Tuesday, June 23, 2009

Valley of the Kings and Queens

Khaled, our guide, picked us up early from our hotel - he was pretty excited because they had just opened up Horembeb's tomb for 15 days. This is a tomb from the 18th dynasty and he was going to show us tombs from 18th, 19th and 20th dynasties so we could see just how different they were. At the entrance to the Valley of the Kings you can buy a ticket for 80L.E. which gives you access to any three tombs. Derrick wanted to see Tutankhamen's as well and that cost an extra 100L.E.
So, you cannot take any photos within the tombs and you get bombarded with people trying to sell you postcards as a result.
After the Valley of the Kings we went to the Valley of the Queens, and Queen Hatshepsut's triple temple oversees everything. You can get up close and personal to the carvings and paintings - this is one I liked of her army (the paint is still so vibrant):

These are the steps leading up to the main temple - it faces east across the Nile and lines up with Karnak Temple - pretty imposing, eh?

The 'cafe' here has to pay an exorbitant rental, which of course is passed on to the consumer, for example, to buy 1.75l bottle of water cost 25L.E. the day we were there (less tourists). The same size bottle cost us 1.75L.E. at a little shop by the railway station! We took a backpack with a bladder and filled it everyday with cold water, plus had 2 smaller bottles filled with Gatorade - it was so hot, it was necessary to drink every 20-30 minutes.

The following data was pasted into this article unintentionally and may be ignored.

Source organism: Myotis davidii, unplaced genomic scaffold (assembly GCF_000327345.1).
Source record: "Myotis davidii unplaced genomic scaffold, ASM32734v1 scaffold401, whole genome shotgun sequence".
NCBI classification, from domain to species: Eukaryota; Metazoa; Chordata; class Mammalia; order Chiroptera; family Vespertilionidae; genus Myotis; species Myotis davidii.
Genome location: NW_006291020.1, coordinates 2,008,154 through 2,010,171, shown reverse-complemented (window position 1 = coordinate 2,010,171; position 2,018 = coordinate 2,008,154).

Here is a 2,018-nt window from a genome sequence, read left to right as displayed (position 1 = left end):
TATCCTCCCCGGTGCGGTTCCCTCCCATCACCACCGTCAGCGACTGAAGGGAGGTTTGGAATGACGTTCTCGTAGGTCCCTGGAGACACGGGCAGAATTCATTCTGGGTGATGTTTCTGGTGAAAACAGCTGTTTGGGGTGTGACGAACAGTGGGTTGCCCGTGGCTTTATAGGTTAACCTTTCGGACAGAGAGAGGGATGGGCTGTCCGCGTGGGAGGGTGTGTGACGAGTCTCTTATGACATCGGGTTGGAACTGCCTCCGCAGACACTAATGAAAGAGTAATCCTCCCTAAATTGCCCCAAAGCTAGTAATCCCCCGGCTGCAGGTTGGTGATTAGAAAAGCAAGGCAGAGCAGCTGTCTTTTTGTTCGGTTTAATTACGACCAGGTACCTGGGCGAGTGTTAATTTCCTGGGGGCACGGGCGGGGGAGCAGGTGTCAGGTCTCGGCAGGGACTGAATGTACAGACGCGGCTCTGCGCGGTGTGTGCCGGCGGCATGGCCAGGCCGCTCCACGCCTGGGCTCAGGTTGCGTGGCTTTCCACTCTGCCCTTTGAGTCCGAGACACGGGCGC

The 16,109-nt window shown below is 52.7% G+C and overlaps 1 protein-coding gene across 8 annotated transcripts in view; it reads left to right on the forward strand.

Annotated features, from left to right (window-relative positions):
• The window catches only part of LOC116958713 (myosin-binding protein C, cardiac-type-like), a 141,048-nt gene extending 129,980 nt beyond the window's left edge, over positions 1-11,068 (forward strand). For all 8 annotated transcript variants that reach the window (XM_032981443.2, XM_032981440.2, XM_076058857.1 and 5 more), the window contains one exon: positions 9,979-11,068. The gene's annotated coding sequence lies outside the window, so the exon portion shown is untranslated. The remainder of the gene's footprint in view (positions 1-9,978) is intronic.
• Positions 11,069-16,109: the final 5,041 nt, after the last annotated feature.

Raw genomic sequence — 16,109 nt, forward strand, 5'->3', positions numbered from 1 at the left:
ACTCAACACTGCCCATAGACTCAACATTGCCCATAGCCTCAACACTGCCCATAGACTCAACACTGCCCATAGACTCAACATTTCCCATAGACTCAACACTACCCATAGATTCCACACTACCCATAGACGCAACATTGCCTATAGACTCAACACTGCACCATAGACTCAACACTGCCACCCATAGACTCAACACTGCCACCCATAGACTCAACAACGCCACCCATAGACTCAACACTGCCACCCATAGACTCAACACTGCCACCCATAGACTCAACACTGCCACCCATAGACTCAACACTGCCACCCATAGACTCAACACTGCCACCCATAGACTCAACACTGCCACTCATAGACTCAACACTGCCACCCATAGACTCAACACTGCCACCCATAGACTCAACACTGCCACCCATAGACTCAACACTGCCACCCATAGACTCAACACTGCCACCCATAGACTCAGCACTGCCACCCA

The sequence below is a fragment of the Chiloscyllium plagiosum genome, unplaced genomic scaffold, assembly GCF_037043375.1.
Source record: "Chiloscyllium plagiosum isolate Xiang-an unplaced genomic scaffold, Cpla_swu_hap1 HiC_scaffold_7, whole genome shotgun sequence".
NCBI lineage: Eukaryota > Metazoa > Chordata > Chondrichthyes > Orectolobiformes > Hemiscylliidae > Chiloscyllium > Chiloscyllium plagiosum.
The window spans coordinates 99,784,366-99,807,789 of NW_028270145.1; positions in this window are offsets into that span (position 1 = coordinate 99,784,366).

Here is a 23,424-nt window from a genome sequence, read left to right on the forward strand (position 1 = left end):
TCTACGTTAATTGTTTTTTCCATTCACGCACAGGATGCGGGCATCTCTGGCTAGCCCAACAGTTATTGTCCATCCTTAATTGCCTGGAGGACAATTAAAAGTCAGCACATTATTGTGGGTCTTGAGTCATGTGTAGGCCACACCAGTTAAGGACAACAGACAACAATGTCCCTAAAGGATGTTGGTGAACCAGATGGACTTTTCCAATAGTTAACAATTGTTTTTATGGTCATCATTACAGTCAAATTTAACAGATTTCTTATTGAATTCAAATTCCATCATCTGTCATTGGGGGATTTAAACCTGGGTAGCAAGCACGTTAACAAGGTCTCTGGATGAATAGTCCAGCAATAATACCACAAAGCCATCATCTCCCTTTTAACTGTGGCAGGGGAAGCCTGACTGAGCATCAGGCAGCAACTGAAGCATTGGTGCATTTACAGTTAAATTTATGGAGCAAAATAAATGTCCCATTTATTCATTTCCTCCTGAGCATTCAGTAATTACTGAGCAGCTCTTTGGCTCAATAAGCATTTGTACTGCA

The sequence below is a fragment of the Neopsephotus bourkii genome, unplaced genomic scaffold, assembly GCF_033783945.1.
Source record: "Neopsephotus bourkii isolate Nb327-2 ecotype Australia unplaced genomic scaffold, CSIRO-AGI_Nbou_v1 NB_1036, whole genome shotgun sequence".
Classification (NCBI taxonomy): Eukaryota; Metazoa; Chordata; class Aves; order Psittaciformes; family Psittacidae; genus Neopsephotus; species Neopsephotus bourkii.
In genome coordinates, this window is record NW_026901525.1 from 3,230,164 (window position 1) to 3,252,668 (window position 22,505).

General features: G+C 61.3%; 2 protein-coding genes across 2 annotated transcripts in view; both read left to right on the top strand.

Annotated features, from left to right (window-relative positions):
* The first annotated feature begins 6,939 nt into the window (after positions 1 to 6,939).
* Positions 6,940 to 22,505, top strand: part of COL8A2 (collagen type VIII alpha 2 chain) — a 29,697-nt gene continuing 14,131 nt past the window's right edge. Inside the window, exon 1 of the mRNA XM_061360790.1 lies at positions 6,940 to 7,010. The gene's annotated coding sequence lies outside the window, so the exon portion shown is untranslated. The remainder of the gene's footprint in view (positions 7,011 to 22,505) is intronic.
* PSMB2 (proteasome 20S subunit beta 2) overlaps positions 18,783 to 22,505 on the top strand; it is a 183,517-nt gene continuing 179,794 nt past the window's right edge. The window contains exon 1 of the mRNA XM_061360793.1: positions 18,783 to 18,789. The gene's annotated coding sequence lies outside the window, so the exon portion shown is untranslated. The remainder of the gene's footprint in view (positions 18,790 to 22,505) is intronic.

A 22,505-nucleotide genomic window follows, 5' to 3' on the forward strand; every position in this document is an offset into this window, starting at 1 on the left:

Now this photo is of a cartouche at Medinet Habu Temple, the mortuary temple of Ramesses III - the engravings are very deep - guess he didn't want his memory erased to easily!

Later in the early evening we had a felucca ride on the Nile - here's a shot of the West Bank:

Things I would recommend: get a good guide - there's so much information, you can't read it all and decide what to visit and then enjoy it. If you have a preference discuss it with the guide first.
Find out the cost (including tips) for everything - there's always something else to visit, or ride a camel/horse and buggy, etc, that it seems like a scam - cause it's all family, too!
Even if your taxi driver doesn't speak much English, he sure as heck understands money.
Always check what currency you are negotiating with.

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